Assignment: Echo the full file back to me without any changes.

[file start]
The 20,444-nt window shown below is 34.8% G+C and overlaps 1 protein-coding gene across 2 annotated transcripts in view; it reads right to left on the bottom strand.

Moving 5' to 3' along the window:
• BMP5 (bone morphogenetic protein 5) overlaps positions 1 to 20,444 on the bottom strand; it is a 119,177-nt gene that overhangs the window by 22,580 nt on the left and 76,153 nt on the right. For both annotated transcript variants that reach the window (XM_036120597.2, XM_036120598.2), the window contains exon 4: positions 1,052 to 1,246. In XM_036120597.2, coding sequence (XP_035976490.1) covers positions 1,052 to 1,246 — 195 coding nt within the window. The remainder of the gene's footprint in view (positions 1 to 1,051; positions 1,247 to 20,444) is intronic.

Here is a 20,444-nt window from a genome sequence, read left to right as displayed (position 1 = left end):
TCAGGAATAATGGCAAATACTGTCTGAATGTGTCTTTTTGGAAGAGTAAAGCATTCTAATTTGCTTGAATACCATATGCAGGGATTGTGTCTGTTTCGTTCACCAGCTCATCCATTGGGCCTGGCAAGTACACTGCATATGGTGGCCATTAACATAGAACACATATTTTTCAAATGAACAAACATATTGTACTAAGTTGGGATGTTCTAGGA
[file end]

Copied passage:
The 20,444-nt window shown below is 34.8% G+C and overlaps 1 protein-coding gene across 2 annotated transcripts in view; it reads right to left on the bottom strand.

Moving 5' to 3' along the window:
• BMP5 (bone morphogenetic protein 5) overlaps positions 1 to 20,444 on the bottom strand; it is a 119,177-nt gene that overhangs the window by 22,580 nt on the left and 76,153 nt on the right. For both annotated transcript variants that reach the window (XM_036120597.2, XM_036120598.2), the window contains exon 4: positions 1,052 to 1,246. In XM_036120597.2, coding sequence (XP_035976490.1) covers positions 1,052 to 1,246 — 195 coding nt within the window. The remainder of the gene's footprint in view (positions 1 to 1,051; positions 1,247 to 20,444) is intronic.

Here is a 20,444-nt window from a genome sequence, read left to right as displayed (position 1 = left end):
TCAGGAATAATGGCAAATACTGTCTGAATGTGTCTTTTTGGAAGAGTAAAGCATTCTAATTTGCTTGAATACCATATGCAGGGATTGTGTCTGTTTCGTTCACCAGCTCATCCATTGGGCCTGGCAAGTACACTGCATATGGTGGCCATTAACATAGAACACATATTTTTCAAATGAACAAACATATTGTACTAAGTTGGGATGTTCTAGGA